Leo Tolstoy, one of the greatest writers and greatest minds ever, gave the greatest ode to friendship in just one sentence: "If all the streams in the world cheered, if all the seas spoke and all the mountains sang, they could still not weave the ode to friendship, the only creation in the universe that is not pure necessity of nature but a hard alloy of spirit." In that endless universe we are trying to overcome the awful and vast distance from man to man. That distance is so great that we can approach each other only by trying really hard and even our one weakness and action can drift us apart forever, and everything we have built with great effort becomes something else entirely. The distance and long absence affect friendship, even though we are unwilling to admit that to ourselves and others. Because people that we don’t see, even if they are our beloved friends, in time become abstract concepts, and our participation in their lives becomes more and more rational. Live and deep affection and emotion can be given only to those who are in front of our eyes. On the other hand, there is a strange kind of people that do not leave our homes. They are always present. At first, they talk, and when they tell all their stories, they become quiet and doze more and more. They are called "house friends" and that term is appropriate because they are the friends of the house rather than the master of the house. They are more similar to cats than dogs. They spoil us, they forgive us, they brainwash us and they throw to airwaves precious moments of our short lives for good. We wonder whether it is friendship or something else entirely. And then we realize that we need a few honest friends and few good enemies in order to succeed. A false friend, he is the worst and the most dangerous man in our environment. He is always there when we are right. He grieves over our misery, but he does not rejoice in our happiness. The wound that he makes never heals. Wise Seneca said that happiness creates a friend and that misery tests him. How do we recognize a true friend? It is enough to remember Carl Heinrich Marx and the fact that man recognizes his true friend after defeat. Do we have to wait to be defeated? Are we going to afford ourselves the luxury that our real friends disappear forever in the shadow of our self-love? We must never forget that we get to know our friend the moment we lose him. They say that only the poor know the real values of friendship. There is truth in that. It is very simple to make someone happy. People need no more than true interest. The best thing we can do when our friend suffers is to share the suffering with him, to be with him even when we have nothing more to offer but our presence; to find the solution and bring him back to the right path when he strays; to rejoice with him when he rejoices, to fool around when he fools around. Life is short, and no matter how serious it requires us to be, we always need friends to fool around with them, to remember together. When everything passes, we have only memories left. If there are no memories, we can never say: "It was worth living." The end of our life is like the end of a costume ball: participants, being too tired of their false faces, remove their masks and make-up with such a relief. Everyone then sees who those people were, those that they shared their lives with. Some of them never took off their beautiful masks; they skilfully hid behind them from themselves and others. Those without masks, not so pretty, passed by us quietly like a shadow and disappeared forever. We don’t remember their faces but we remember their actions and deeds, after so many years their words echo in our minds. The weirdest thing is that man understands and realizes himself, his own purpose of existing at the end of his life.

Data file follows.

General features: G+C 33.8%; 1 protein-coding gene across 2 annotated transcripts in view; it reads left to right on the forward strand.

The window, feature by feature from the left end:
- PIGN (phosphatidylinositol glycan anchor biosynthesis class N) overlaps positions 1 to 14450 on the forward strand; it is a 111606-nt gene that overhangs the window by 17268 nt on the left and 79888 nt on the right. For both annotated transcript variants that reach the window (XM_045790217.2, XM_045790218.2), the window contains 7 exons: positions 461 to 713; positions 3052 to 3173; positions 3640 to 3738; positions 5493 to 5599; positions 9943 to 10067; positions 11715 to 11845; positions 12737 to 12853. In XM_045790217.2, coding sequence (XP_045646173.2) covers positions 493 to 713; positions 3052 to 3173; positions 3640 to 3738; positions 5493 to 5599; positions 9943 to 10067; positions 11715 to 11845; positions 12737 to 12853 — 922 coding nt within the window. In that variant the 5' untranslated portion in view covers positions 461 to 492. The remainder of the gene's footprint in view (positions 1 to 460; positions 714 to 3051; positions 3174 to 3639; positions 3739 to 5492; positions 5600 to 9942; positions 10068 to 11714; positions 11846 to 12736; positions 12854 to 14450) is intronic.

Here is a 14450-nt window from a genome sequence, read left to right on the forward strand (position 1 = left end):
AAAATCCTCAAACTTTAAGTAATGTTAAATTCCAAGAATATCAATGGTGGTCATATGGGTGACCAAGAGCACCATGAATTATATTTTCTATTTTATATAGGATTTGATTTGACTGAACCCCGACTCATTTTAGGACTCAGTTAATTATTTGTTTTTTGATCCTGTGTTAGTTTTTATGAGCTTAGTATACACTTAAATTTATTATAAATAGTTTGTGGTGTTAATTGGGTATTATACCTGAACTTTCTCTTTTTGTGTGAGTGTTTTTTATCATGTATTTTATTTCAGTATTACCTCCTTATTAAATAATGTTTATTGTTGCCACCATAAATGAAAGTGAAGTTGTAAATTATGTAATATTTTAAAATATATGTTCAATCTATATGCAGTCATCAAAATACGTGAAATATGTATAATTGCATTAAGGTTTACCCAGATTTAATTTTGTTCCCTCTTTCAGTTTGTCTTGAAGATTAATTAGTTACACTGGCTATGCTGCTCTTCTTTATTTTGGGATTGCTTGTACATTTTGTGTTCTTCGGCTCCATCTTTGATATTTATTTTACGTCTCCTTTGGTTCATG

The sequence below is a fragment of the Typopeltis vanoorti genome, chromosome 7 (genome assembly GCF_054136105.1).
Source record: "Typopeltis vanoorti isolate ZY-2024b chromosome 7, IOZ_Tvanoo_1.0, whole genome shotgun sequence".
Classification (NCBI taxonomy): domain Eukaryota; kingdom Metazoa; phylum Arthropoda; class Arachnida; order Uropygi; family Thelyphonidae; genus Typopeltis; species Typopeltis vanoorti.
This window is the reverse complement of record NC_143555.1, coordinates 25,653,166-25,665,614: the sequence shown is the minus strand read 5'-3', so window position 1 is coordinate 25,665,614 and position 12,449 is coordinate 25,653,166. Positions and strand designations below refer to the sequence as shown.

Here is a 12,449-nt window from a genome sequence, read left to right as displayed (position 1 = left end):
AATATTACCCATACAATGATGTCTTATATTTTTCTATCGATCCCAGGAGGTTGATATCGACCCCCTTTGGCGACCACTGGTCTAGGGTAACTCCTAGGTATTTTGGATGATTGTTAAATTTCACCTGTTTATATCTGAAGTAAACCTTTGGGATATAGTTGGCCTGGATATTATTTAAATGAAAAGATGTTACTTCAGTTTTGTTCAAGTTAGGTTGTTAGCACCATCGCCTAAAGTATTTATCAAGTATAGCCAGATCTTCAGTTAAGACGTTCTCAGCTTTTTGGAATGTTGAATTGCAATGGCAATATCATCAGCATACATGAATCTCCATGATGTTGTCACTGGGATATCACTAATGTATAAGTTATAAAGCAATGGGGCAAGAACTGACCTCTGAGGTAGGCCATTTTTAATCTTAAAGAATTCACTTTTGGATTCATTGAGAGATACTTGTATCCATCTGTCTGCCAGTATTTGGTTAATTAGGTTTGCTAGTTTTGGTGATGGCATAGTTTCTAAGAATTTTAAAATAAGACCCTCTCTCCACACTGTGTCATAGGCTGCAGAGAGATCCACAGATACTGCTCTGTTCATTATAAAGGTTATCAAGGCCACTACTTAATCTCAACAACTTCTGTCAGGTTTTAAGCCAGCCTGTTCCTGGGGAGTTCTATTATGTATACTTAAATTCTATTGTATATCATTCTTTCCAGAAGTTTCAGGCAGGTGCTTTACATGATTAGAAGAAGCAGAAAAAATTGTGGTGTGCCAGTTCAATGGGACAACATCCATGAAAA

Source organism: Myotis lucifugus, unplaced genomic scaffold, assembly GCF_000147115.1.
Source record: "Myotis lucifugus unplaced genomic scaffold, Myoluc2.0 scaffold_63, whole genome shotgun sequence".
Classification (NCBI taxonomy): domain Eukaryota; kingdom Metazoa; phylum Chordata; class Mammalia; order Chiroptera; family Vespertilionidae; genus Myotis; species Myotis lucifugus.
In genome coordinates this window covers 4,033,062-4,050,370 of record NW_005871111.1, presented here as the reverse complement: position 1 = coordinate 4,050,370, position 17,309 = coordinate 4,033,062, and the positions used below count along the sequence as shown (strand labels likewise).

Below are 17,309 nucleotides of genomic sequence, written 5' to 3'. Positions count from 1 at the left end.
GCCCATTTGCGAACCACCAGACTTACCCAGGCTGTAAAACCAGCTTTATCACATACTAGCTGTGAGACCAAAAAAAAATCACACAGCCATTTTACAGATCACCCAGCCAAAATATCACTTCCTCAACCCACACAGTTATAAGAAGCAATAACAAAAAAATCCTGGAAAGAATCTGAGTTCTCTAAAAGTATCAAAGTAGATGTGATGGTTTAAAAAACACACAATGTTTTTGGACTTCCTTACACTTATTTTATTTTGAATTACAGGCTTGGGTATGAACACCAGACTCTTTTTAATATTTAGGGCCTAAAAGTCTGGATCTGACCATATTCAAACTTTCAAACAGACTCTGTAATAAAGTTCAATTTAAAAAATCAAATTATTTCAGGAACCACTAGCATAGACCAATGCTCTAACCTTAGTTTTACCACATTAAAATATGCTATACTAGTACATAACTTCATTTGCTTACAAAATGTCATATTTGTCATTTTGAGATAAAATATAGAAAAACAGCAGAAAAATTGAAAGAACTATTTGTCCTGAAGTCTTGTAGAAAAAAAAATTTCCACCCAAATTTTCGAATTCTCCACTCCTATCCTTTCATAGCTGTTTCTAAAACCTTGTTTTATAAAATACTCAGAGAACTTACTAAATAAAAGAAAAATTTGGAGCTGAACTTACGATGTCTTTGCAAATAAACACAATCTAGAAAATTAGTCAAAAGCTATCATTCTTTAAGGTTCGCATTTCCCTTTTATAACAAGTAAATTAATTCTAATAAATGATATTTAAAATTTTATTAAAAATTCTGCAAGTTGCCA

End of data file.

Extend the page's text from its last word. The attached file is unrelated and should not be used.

Friendship or something else, author Suzana Stojanović, August 22, 2007